Years passed and seasons changed and some times the deaths were many, and sometimes they were few, but always the innocent bled and died for the unknown designs of their feared killer and the people cried out in their hearts that they may be saved somehow and as the tales grew in the telling, more and more sought the end of this fearsome mystery and many were the brave men and women who hunted this death, and hunting died.

And after more years came a young man in their footsteps and the people by now grown weary bid him good luck and thought no more of it. But the young man travelled far and sought out the stories and the histories and all that was known about these bloody deaths and he took to following likely victims and hiding near them when he could and this way he saw what none had seen, as one night,a dark cloud condensed on the ceiling of the room in which he hid beneath the bed.

And his breath stoped in his chest as the cloud lowered itself over the sleeper above him and the sounds of rending flesh tore at his ears although the sleeper woke not nor did he scream himself.

And the next morning the young man was near despair for he did not know how to attack an enemy with no flesh and no spirit and he wandered fearing that the people were doomed for all time to suffer so. But as he wandered his despair left him for he knew more about his quarry than ever before, and he sought the wisdom of great warriors and magic users and weapon-smiths and priests until at last his knowledge was great.

And with will and magic and knowledge he caused to be forged a blade the likes of which was never seen before or since. A blade that struck to the very essence of being, a blade that would bleed out the stuff of animation without regard for flesh or spirit or soul or life. A blade that was the very opposite of existence.

To be struck by this blade was to cease to be.

And the blade was named Vyakr.

And so armed the man, no longer so young, took to his old habits again. Stalking the victims of the black cloud, whose name and nature no mortal living knew, he waited with the patience of the hunter until fate should cast him and his target together.

And then one night, startled awake by some inexplicable quality of the air, he witnessed what only he had seen before and lived to tell of…the dark cloud grew from his own ceiling like some malevolent fungus, not of this world. Frozen, the hunter become the hunted he watched the dark cloud growing above him, crystalising out of the air until at last, weighed down by its own insubstantial form it slid down through the close atmosphere of the suddenly low room.

Moved finally by desperation the man throws aside the covers and bares the blade that never leaves his side, thrusting through no resistance, as it cleaves the air in the hope that final seconds bring.

And the cloud falls as a light rain of black ash, unmade by the blade in the dictates of its forging as anything with existence could have been.

The story is largely told now, with the final death of the black cloud and the freedom of the people who suffered under it. Its name and nature remain unknown. The young man set sail for a small fertile island off the coast of the continent bearing his blade with him, vowing that it should remain unwielded while he lived. He died long ago, and the legendary blade Vyakr has never been found.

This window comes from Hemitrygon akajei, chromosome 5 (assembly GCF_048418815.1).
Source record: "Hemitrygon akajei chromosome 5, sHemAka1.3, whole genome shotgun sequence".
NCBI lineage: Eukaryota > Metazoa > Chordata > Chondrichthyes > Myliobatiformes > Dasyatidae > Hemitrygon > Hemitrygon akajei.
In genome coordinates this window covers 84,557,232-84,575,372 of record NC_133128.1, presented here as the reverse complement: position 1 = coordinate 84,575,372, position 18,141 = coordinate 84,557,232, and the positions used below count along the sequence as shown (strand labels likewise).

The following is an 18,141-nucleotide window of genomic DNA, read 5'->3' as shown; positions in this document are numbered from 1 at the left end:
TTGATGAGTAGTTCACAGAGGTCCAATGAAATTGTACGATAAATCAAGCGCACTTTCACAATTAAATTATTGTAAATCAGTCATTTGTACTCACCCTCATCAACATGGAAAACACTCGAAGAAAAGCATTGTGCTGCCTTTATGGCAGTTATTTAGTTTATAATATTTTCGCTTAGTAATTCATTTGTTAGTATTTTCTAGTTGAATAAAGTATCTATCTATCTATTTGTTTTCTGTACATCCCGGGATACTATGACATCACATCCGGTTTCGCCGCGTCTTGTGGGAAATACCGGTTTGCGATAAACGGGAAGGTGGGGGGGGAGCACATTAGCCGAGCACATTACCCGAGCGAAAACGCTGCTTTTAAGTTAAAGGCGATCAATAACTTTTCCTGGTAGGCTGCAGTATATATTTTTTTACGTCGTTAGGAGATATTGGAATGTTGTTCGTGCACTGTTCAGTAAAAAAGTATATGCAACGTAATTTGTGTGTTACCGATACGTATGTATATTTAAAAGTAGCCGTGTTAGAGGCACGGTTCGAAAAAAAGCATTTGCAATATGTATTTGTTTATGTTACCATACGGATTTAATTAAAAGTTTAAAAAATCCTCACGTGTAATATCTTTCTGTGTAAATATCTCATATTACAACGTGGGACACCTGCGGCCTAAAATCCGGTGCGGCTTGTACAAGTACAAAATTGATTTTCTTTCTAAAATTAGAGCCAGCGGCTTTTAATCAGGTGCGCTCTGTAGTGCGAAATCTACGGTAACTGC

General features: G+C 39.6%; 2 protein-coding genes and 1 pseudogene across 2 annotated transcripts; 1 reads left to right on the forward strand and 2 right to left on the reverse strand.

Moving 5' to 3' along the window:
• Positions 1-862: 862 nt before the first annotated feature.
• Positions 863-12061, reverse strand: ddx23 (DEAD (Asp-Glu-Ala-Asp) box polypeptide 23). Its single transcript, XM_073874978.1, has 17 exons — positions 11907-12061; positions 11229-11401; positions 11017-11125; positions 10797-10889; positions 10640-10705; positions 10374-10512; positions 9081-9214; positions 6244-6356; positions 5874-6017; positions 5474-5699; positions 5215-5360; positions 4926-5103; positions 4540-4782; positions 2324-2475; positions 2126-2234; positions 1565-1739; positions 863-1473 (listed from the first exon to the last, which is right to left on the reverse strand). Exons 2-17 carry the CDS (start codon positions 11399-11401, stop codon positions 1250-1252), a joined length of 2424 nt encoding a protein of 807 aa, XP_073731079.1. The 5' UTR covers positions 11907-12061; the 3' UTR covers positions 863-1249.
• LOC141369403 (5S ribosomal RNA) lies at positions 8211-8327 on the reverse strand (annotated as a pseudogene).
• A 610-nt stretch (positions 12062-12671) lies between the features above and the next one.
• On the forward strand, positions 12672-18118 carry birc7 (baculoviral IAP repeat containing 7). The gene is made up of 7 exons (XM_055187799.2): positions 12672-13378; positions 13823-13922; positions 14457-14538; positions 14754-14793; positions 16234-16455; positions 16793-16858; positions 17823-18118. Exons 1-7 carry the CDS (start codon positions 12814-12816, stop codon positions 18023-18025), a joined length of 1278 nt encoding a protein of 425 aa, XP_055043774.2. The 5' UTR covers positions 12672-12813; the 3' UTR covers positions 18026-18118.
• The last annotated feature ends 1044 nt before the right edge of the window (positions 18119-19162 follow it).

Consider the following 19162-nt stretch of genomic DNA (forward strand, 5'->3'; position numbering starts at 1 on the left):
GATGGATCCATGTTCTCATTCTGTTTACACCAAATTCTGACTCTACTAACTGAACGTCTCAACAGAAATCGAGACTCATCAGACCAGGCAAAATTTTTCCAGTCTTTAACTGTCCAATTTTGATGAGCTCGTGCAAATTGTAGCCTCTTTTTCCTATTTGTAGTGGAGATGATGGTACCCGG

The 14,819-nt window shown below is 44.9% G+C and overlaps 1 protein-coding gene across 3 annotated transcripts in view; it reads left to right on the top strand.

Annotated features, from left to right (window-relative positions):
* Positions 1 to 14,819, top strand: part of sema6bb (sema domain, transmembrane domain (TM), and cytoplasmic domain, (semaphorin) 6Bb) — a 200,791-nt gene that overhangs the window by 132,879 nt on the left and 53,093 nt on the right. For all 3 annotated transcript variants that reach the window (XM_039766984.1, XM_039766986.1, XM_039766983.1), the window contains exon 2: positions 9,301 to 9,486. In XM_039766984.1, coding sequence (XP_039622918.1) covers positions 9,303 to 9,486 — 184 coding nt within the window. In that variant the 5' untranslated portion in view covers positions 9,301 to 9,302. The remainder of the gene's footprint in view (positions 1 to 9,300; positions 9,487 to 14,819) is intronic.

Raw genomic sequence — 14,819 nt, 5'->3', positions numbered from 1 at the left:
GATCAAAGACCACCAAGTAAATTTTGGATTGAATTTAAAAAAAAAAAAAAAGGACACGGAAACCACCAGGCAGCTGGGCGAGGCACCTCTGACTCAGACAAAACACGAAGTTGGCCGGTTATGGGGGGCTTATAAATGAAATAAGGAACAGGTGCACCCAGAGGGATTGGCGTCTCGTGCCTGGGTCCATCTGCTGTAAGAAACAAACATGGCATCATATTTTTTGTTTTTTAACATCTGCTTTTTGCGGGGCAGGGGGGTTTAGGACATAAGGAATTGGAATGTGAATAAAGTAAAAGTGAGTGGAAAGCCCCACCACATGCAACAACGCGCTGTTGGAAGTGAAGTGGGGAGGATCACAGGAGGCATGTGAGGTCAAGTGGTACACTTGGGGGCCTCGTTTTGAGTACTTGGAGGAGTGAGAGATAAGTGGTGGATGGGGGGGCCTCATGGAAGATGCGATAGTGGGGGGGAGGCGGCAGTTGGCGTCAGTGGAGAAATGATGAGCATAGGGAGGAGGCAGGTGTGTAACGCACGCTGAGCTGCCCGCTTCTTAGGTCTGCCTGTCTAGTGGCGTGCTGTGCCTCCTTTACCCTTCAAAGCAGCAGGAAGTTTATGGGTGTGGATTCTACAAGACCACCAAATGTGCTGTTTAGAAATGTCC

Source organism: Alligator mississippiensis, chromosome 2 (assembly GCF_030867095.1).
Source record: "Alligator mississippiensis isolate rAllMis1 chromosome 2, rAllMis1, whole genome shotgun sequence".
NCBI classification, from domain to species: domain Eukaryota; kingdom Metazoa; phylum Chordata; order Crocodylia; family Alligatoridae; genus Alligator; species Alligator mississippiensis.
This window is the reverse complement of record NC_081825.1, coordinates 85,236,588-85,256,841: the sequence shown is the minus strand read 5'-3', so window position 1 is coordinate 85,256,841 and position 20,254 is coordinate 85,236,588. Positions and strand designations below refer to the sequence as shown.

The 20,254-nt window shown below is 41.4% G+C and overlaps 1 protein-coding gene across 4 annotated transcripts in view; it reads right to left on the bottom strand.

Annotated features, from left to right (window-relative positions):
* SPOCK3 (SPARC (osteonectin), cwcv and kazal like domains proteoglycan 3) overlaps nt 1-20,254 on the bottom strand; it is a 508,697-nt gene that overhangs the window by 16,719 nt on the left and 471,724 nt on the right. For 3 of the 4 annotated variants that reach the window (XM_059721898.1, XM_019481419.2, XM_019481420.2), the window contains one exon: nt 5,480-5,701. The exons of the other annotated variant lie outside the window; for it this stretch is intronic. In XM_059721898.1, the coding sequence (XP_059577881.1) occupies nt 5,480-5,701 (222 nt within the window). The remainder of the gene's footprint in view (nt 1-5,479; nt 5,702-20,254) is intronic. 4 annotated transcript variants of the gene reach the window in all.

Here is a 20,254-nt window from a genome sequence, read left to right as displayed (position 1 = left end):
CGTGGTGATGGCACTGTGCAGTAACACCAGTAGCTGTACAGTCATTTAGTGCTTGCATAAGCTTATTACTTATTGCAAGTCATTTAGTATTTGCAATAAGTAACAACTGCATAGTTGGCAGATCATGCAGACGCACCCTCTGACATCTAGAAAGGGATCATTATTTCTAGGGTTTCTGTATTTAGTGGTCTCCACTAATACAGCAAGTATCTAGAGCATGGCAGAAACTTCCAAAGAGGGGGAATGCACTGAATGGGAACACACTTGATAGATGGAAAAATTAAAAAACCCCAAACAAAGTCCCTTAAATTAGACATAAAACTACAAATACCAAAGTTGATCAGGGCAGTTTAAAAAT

But that young man was Agraja, the first assassin.

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PostPosted: Mon Aug 13, 2007 11:19 pm    Post subject: Reply with quote

The Obsidian Pheasants

The sun shone brightly in the sky yet seemed to Veola to give no warmth as she knelt on the grass arranging fresh flowers around the headstone. When her brother had died, their grandmother had promised her that eventually the pain would subside. It had been just over a year since then, and even though the loss of Hagel didn't sting quite as much, no joy had flooded in to take its place. She had simply exchanged sorrow for numbness. Veola looked at her grandmother out of the corner of her eye as the old woman plucked the last remaining weeds from around the grave - perhaps she felt the same. Perhaps all adults did. What if this was what it meant to be all grown up?

They had had to work in silence as a young man was being interred this morning, but Veola stood and stretched her back as the last few mourners offered the family their condolences and walked away. Then, as a woman dressed all in black crumpled to her knees and began to wail in grief, two black shapes sailed overhead into a nearby tree and began to sing. Their song was soft and gentle, and it washed over Veola like a balm. It also seemed to have a soothing effect on the mourning mother, whose wails slowly faded away, leaving silent tears of loss.

"They took their time this morning", Veola's grandmother noted. "I expeted them here much earlier." She paused as she regarded the still weeping woman across the cemetery. "I'm sure they know their job better than I do though."

"What is their job?" asked Veola?

"To give comfort of course. To sing away the sorrow, at least for as long as their song lasts."

"Have they always been here?"

Grandmother smiled. "Yes dear. The obsidian pheasants have sung at funerals in the cemetery since long before I was born."

"Why do they only sing at funerals?"

"Ah. Now that", said the old woman as she drew her granddaughter into her arms, "is a tale worth telling."

* * *